Taking off this week, it was the 39th flight for the country’s India’s Polar Satellite Launch Vehicle (PSLV) design, with ISRO’s own 714kg Cartosat-2 earth observation satellite as its primary payload.
Sharing the ride were 103 nano satellites together weighing ~663kg. All went off into a 505km polar sun-synchronous orbit from the Satish Dhawan Space Centre.
Two of the nano-stats are from ISRO, then there was one each from Kazakhstan, Israel, The Netherlands, Switzerland and the United Arab Emirates.
However, the bulk were from two US private companies – eight LEMURs for Spire Global and 88 Doves for Planet.
Combined with the 12 Doves already flying, the 88 will orbit as Planet’s 100 satellite ‘line-scanner’ earth photographing constellation.
The 101 international customer nano-sats were launched through commercial arrangements with Antrix Corporation – and Indian Department of Space company, and the commercial arm of ISRO.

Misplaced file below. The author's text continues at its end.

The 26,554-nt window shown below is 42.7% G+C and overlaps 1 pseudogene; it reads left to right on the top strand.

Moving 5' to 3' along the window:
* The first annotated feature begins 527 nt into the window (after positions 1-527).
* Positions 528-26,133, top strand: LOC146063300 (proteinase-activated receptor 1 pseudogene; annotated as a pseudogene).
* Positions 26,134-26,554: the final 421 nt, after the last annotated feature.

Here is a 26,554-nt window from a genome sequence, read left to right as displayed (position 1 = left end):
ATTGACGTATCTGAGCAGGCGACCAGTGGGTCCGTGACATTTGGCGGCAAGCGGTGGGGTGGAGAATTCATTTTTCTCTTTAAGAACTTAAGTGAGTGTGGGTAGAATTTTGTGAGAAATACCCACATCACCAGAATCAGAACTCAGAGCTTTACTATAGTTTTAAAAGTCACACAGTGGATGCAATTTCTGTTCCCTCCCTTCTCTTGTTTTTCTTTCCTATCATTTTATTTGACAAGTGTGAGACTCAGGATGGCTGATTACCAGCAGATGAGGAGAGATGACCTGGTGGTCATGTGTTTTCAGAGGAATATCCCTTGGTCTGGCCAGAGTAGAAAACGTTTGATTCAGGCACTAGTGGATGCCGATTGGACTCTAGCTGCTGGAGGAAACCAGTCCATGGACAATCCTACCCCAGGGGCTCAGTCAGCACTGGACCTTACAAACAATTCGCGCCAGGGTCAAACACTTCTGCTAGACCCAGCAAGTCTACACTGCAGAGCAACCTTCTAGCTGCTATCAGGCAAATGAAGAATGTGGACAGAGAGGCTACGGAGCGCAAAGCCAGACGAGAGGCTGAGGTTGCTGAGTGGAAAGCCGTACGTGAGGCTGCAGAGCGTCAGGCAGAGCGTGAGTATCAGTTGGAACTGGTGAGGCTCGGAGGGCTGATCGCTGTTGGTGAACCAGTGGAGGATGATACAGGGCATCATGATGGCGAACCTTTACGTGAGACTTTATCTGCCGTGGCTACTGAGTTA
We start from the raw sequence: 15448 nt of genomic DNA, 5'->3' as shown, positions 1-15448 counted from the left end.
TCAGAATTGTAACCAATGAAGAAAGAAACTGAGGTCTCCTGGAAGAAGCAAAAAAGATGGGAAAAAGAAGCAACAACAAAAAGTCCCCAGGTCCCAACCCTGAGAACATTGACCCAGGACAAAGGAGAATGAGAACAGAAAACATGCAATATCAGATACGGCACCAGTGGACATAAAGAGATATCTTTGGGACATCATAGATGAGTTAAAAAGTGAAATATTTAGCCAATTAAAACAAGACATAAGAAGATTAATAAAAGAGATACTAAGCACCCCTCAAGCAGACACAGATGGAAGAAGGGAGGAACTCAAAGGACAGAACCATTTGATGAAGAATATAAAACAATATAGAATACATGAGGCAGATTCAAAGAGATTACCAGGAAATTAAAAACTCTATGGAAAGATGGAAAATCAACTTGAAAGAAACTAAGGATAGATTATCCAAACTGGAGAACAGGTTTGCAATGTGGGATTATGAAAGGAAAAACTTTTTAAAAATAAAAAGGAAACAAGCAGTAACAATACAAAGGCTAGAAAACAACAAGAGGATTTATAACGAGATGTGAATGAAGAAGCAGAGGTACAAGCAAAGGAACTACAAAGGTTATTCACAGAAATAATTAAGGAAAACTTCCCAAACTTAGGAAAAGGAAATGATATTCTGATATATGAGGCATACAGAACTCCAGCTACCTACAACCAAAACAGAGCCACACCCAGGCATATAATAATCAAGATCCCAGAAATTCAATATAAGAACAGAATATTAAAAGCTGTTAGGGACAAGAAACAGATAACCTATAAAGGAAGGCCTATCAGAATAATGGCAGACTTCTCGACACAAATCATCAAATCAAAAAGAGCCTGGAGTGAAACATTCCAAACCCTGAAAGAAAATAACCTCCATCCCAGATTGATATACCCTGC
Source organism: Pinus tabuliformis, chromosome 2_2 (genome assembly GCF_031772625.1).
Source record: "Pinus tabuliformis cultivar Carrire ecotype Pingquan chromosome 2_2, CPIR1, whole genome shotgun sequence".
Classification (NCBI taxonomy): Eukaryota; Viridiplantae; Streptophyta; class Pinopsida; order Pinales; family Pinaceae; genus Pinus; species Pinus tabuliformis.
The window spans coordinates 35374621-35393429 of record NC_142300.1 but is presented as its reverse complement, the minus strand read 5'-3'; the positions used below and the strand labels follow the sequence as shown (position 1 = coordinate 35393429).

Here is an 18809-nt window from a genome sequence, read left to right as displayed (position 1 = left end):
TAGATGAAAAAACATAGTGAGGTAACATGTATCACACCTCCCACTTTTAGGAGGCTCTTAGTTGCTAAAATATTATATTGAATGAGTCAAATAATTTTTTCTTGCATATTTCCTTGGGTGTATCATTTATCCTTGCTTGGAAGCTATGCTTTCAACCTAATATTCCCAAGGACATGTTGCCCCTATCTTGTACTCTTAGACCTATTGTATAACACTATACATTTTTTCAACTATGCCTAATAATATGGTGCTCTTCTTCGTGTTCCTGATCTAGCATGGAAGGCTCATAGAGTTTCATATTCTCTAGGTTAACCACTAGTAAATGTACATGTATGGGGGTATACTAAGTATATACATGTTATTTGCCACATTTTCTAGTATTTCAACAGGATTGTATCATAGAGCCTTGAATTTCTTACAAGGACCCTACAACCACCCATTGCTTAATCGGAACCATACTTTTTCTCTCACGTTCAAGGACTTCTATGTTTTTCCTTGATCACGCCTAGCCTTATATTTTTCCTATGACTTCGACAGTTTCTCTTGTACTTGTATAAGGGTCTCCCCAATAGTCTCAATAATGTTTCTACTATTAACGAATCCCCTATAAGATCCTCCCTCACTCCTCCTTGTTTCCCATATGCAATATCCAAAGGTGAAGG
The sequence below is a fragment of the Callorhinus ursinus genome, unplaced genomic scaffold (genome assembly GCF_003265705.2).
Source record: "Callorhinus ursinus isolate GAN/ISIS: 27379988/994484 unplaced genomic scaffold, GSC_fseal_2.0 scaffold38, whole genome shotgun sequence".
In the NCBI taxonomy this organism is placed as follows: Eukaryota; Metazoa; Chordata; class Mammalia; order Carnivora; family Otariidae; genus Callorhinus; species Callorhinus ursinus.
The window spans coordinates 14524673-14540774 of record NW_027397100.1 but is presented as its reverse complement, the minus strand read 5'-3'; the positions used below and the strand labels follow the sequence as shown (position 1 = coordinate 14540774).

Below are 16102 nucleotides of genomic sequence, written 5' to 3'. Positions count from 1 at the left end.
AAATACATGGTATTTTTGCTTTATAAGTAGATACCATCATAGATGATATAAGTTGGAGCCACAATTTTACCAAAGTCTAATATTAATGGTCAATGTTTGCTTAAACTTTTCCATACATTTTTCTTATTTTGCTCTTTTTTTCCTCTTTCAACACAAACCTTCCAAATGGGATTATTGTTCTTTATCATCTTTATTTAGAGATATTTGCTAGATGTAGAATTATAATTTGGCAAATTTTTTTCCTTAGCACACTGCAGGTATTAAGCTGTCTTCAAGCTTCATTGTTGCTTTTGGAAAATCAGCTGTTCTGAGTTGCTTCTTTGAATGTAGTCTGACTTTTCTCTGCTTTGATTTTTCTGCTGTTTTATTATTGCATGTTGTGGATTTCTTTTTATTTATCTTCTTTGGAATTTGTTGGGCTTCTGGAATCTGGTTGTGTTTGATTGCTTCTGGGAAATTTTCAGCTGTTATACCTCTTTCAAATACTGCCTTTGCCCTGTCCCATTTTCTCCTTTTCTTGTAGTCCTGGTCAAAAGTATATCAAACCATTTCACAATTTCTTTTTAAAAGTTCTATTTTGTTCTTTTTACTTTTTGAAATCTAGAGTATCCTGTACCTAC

This was the sixteenth flight of PSLV in ‘XL’ configuration (with the use of solid strap-on motors).
PSLV is itself interesting, being a four-stage design with alternating solid and liquid propellant stages, with widely-differing technologies used in each stage.
The primary satellite, a Cartosat-2, is the fifth in the series and carries panchromatic and multi-spectral cameras. Although not stated for this one, the resolution of the panchromatic camera in earlier Cartosat-2s is thought to be 1m.
It will be used, said ISRO, for Indian cartography, including creating land-use maps, road network monitoring and water distribution monitoring.